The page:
From what I see, DA aesthetics is mostly reflected in clothing and interior (as a whole or its details). The first words that come to my mind are antique/vintage, books, tweed, candles, dim light, dried flowers, Latin quotes, and I could continue this list further, but, basically, it's the romanticized image of Victorian era and its elements (plus, some elements from the first half of the XXth century). When I say Victorian, I mean especially around the time when Edgar Allan Poe, Elizabeth Gaskell, Brontë sisters were alive and gothic literature was gaining quite an attention (let's not forget the penny dreadful series for the wide masses!). 

The DA style, based on my research on ye olde Pinterest [3] consists of some staple elements, like turtlenecks, shirts, trousers/skirts, jackets/blazers. They all are in muted, earthy colours and tones, but dressing in black is also an option. Wool, silk and other natural fibers are what one needs to search when shopping for this particular look. When it comes to shoes, a pair of leather brogues are the go-to, but there are some other options, like loafers or sturdier dr. Martens. Mary Janes and heels are fine too, as long as they are black or in other dark colour.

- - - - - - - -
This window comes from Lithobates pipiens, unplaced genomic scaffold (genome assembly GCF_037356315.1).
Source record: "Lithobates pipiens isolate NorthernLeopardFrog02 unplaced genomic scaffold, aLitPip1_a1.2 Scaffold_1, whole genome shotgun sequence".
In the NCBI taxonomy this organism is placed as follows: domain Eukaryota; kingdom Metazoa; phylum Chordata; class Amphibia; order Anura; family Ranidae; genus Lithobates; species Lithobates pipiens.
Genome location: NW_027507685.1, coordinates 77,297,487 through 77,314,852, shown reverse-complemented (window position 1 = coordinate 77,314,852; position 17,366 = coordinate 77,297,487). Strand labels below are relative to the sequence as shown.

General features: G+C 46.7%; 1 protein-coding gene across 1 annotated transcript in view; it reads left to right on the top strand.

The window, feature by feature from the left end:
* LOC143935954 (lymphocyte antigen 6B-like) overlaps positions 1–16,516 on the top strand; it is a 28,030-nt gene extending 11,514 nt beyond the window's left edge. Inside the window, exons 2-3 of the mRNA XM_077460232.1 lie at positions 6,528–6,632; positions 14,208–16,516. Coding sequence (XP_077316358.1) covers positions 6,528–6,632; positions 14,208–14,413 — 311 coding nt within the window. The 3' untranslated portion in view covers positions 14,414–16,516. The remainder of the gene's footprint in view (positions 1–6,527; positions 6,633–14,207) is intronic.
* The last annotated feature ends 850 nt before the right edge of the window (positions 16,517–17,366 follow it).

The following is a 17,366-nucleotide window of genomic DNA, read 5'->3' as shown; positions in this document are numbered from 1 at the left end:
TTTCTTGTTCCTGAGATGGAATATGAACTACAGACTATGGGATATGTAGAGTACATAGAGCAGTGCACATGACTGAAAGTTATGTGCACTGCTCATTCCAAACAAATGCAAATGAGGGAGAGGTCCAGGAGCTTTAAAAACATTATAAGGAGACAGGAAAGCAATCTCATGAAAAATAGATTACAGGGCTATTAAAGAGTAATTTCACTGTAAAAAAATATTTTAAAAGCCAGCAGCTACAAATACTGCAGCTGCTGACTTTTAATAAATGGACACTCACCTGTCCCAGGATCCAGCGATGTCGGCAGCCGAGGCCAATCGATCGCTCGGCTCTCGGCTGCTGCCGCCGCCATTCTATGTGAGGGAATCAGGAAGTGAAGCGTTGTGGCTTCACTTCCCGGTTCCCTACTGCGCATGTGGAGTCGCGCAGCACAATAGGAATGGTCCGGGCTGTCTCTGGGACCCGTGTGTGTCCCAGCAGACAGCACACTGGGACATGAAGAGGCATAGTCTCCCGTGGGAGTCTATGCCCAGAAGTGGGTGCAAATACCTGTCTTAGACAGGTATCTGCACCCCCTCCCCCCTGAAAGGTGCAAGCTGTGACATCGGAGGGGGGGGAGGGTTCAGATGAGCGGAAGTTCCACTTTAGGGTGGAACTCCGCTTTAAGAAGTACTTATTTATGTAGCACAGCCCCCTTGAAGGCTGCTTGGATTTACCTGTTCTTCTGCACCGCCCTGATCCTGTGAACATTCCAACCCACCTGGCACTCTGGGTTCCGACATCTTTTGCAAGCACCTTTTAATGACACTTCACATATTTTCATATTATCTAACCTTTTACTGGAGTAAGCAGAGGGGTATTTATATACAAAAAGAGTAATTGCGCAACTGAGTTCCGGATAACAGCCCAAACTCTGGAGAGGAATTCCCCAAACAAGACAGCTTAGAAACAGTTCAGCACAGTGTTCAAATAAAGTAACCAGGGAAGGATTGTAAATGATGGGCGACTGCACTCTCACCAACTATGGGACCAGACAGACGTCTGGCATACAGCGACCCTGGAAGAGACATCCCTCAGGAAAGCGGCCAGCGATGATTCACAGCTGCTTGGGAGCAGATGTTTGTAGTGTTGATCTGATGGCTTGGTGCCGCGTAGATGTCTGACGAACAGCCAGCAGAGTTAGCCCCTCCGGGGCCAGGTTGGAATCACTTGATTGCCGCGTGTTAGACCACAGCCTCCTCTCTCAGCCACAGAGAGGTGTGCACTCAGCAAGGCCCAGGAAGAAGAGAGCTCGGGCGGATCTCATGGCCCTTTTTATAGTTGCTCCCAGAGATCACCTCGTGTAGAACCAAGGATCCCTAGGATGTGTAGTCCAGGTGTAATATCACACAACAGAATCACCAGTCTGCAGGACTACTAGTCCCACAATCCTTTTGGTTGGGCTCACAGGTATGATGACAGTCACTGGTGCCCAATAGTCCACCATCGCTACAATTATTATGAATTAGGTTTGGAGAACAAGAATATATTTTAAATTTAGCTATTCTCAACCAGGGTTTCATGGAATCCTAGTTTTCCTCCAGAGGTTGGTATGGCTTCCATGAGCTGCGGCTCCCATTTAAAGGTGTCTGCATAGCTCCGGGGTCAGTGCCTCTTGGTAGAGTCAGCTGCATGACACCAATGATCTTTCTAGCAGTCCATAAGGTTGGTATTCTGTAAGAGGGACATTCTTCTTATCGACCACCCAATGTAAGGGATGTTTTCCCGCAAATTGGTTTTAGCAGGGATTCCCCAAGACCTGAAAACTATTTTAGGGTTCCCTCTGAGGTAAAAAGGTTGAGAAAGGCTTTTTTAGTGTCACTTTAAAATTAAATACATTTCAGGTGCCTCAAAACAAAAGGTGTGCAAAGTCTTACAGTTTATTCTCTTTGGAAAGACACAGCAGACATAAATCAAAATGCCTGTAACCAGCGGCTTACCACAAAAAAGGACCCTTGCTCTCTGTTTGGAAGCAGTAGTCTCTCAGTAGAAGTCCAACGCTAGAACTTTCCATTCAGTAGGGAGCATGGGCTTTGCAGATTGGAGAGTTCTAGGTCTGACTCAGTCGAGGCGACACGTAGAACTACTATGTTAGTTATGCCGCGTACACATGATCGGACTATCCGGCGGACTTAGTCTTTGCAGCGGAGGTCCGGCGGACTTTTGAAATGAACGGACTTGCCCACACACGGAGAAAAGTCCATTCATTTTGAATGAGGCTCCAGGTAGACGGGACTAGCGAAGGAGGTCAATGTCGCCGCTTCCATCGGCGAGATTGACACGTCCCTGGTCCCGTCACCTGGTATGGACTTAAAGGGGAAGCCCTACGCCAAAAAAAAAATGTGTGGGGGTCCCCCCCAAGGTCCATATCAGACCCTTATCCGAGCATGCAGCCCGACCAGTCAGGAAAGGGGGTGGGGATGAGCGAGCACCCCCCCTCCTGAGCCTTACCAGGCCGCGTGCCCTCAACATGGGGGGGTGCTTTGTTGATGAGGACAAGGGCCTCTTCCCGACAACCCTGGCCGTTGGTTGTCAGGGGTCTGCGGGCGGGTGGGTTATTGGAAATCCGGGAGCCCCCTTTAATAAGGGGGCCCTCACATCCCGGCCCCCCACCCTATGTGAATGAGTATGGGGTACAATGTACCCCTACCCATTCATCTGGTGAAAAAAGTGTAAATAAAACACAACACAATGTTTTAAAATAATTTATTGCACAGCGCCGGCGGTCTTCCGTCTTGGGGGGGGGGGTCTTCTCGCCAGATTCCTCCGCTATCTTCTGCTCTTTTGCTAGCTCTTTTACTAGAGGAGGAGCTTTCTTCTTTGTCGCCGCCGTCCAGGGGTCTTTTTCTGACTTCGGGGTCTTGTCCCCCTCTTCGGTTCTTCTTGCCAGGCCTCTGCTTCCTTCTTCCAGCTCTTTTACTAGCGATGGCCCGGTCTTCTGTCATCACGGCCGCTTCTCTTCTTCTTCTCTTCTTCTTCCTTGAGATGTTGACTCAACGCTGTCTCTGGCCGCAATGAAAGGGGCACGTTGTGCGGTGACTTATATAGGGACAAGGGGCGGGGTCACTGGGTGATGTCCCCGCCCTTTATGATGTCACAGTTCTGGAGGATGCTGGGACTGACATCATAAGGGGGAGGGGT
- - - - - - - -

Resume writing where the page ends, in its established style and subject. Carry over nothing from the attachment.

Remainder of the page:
Other accessories might include modest jewelry, spectacles (preferably round), a scarf, a leather satchel or a doctor's bag, and, of course, a book (!). 

   In general, one should aim for that old-timey Oxford university student/professor aesthetic, and it should work out just fine. The DA's goal is to look well read and cleverly dressed.